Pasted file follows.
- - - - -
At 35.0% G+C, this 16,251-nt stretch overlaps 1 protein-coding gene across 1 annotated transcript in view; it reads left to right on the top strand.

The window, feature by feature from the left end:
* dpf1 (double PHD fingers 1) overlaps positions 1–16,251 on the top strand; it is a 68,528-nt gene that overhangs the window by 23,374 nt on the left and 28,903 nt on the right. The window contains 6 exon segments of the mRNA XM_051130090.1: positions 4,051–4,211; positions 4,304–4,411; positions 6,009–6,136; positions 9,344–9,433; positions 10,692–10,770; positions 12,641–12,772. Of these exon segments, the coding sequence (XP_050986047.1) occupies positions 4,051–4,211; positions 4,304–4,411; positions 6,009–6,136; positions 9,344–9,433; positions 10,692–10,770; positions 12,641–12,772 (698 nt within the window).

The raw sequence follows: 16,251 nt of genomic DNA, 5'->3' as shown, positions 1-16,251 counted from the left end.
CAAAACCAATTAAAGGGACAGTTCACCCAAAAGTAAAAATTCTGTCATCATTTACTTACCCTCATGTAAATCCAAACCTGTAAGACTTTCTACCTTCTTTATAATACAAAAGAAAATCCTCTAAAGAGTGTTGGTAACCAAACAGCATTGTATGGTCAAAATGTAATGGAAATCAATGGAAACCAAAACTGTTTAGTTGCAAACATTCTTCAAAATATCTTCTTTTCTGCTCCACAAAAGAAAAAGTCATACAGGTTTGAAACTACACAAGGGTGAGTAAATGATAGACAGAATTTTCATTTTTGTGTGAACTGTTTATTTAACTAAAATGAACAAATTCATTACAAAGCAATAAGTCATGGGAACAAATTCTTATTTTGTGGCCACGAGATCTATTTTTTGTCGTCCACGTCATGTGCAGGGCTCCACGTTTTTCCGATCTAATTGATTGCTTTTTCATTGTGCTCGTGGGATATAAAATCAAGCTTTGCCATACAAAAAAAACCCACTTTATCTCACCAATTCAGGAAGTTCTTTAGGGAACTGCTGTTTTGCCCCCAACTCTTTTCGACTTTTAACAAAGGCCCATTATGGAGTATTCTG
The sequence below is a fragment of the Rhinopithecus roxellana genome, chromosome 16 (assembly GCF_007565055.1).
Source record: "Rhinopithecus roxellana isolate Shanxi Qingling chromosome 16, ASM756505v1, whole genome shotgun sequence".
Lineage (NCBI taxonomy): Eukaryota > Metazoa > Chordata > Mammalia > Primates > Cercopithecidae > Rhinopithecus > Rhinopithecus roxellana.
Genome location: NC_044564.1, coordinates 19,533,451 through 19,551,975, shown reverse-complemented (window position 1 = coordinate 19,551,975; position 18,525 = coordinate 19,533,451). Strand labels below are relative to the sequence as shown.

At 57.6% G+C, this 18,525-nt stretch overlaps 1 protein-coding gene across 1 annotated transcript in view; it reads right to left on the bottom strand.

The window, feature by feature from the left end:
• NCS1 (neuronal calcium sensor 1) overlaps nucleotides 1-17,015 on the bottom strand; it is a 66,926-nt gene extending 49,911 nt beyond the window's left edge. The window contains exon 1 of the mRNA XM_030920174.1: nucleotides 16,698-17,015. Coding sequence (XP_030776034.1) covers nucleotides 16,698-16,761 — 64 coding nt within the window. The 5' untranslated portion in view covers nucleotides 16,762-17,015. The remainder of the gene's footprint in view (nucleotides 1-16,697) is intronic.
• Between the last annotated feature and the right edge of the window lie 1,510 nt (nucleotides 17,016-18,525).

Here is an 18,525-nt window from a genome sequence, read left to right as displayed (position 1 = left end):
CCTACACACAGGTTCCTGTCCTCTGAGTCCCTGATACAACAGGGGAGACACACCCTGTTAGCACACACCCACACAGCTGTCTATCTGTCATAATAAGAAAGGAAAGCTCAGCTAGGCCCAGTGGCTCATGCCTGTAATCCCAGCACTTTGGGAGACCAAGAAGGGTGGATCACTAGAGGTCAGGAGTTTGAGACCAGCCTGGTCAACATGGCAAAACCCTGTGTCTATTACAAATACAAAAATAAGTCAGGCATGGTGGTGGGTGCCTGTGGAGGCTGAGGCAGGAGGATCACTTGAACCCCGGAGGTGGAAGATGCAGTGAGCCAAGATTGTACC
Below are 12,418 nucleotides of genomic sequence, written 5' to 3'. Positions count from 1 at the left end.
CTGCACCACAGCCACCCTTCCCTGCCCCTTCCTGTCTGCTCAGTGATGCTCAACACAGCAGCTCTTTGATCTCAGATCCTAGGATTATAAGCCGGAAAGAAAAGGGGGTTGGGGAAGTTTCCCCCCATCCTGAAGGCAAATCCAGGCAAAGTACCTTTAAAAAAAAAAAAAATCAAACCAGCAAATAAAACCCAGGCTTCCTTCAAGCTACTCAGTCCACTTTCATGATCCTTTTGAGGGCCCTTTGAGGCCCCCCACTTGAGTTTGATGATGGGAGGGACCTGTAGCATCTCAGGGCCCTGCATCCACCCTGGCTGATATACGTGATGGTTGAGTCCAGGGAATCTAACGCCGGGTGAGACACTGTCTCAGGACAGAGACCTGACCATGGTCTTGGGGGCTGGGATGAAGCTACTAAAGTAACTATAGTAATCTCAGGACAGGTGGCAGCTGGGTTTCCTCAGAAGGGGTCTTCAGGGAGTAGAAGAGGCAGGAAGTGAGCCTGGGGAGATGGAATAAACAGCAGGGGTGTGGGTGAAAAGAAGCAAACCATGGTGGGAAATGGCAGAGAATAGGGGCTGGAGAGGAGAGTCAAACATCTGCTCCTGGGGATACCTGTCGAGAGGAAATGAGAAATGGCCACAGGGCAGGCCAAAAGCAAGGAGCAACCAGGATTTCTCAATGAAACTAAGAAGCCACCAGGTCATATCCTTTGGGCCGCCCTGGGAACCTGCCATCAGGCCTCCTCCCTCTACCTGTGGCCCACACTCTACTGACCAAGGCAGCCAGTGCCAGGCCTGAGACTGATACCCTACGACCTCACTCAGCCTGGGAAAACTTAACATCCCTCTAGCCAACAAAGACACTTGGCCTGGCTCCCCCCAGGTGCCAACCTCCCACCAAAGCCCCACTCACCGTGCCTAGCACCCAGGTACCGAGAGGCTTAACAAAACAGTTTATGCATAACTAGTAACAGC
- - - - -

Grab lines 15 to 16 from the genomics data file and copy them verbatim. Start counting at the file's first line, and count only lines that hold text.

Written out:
CCTACACACAGGTTCCTGTCCTCTGAGTCCCTGATACAACAGGGGAGACACACCCTGTTAGCACACACCCACACAGCTGTCTATCTGTCATAATAAGAAAGGAAAGCTCAGCTAGGCCCAGTGGCTCATGCCTGTAATCCCAGCACTTTGGGAGACCAAGAAGGGTGGATCACTAGAGGTCAGGAGTTTGAGACCAGCCTGGTCAACATGGCAAAACCCTGTGTCTATTACAAATACAAAAATAAGTCAGGCATGGTGGTGGGTGCCTGTGGAGGCTGAGGCAGGAGGATCACTTGAACCCCGGAGGTGGAAGATGCAGTGAGCCAAGATTGTACC
Below are 12,418 nucleotides of genomic sequence, written 5' to 3'. Positions count from 1 at the left end.